3 out of 4 stars
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It's May 2009, Sathāsivam is summoned by Vēlupillai Pirabāharan, the supreme leader of the Liberation Tigers of Tamil Eelam (LTTE), and his right-hand man, Pottu Amman. The two leaders know that it's the end, at least for them, so they hand over the right to leadership of the LTTE to Sathāsivam. He is to go to Tamil Nādu, lie low for about a year after the final battle before rebuilding the movement, then strike when the time is right. The two leaders are ready to go down with the reassurance that their single dream, to achieve their independent state of Eelam, lives on. Hope springs eternal.
A few years later, Jagath Fonsēka, Superintendent of Police of the CID, is investigating the disappearance of Charlie Peng, a spy who has a great cover. Peng has been reported missing by the Chinese embassy. This investigation leads Fonsēka and his team into the discovery of an extensive web laid down by Sathāsivam. The LTTE is back, maybe stronger than before; its groundwork perfectly laid, with training camps scattered across Sri Lanka. Sathāsivam has a plan that he is sure will work - attack the Perahera (an annual religious festival in veneration of the Tooth Relic of the Buddha), and at the same time steal the Daladā (the Tooth Relic of the Buddha), the outcome of which will surely turn the tides in their favor.
The people believe that whoever possesses the sacred Relic has the divine right to rule over Sri Lanka. This is why it must never fall into the wrong hands. A Raw Deal: Cross-Border Terror by Shyam Dissa outlines the single-minded focus by the members of the LTTE to attain their goal by all means possible, along with Fonsēka's determination to stop them and the possibility of a war.
I liked many things about this book, the first being that both sides were equally presented. The writer did well to introduce the LTTE first - so the reader is not prejudiced right off the bat. The reader is able to empathize and see the story in grey, yet still maintain that the end doesn't always justify the means.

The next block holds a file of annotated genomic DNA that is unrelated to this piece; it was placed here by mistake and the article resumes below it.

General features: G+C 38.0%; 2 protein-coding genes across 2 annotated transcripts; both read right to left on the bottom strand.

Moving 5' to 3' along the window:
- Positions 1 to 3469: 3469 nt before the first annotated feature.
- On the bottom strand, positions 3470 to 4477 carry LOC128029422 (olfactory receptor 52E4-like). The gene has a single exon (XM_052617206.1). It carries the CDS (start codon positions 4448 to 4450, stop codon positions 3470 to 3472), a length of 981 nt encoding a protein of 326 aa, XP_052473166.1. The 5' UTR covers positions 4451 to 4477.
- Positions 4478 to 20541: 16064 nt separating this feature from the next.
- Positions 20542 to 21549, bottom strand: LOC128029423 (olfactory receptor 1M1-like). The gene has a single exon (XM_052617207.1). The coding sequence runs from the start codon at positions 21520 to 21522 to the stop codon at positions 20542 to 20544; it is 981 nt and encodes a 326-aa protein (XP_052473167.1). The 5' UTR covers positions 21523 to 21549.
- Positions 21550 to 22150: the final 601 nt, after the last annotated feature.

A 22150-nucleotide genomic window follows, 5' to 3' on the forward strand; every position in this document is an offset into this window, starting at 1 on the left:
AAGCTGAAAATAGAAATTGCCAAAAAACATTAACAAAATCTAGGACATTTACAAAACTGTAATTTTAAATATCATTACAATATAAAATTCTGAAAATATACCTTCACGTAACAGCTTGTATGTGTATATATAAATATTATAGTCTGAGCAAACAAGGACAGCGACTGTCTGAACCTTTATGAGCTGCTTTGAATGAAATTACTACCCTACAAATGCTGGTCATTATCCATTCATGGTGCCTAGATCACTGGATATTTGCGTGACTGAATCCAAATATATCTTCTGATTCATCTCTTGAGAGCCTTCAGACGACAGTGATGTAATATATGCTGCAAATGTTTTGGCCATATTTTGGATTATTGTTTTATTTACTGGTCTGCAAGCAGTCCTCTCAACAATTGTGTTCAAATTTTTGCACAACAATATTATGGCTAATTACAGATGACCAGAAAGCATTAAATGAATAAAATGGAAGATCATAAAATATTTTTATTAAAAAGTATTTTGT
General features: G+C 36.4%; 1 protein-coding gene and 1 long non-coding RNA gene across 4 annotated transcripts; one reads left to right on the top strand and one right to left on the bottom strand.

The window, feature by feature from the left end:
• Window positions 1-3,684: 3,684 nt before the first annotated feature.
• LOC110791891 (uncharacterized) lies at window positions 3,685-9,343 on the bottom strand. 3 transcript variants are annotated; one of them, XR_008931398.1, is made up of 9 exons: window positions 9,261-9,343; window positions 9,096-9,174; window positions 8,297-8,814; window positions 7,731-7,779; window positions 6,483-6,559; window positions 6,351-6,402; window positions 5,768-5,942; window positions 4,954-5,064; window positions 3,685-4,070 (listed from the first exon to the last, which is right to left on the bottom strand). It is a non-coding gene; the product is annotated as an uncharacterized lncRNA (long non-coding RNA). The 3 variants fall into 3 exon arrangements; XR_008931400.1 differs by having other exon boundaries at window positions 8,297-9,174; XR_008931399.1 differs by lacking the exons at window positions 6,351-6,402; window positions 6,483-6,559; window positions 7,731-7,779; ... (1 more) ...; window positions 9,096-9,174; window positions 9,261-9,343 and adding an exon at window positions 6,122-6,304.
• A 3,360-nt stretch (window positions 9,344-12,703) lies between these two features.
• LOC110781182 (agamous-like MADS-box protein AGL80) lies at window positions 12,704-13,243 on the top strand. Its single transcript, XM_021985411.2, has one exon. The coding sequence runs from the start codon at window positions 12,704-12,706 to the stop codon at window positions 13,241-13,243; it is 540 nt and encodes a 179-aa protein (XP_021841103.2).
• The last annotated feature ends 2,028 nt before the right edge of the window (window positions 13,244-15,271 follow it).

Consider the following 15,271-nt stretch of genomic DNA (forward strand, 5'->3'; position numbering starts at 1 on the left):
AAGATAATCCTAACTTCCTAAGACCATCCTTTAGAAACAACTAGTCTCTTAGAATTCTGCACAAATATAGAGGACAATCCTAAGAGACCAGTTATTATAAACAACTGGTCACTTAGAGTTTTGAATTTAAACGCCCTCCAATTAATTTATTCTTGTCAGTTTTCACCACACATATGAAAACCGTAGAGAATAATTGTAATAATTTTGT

The characters are well developed. Fonsēka's investigative skills are such that he is the best there is, but not too perfect to be believable. He made mistakes, one of which was so fatal that for a moment, I felt such remorse that he did. But just like it's been said, it's the imperfect scenes that wouldn't leave your mind alone. That, and the delightful lessons I got about Sri Lanka. The city of Kandy, where the temple of the sacred Tooth Relic is located, sounds like such a rich place to visit. Especially during the month of the Perahera.
There was nothing that I disliked about this book, although I was surprised that Fonsēka and his partner, Upul, had it easy breaking and entering. I expected that a billionaire, one with something big to hide, would surely up their security measures to insane levels, but what do I know? At first, I thought I'd have a problem with the names, but I didn't. The writer took care not to introduce too many characters at once, especially not those essential to the story. The ending was satisfying. Shyam Dissa wrapped everything up perfectly.
I rate A Raw Deal: Cross-Border Terror 3 out of 4 stars. I encountered more than ten errors, hence the reason for not giving it a perfect rating. I recommend it to those who enjoy reading crime stories - and to those who would welcome history lessons. This book will leave you feeling smarter. And it isn't without its softer parts, because like with Fonsēka - love will always save us, time after time.
A Raw Deal
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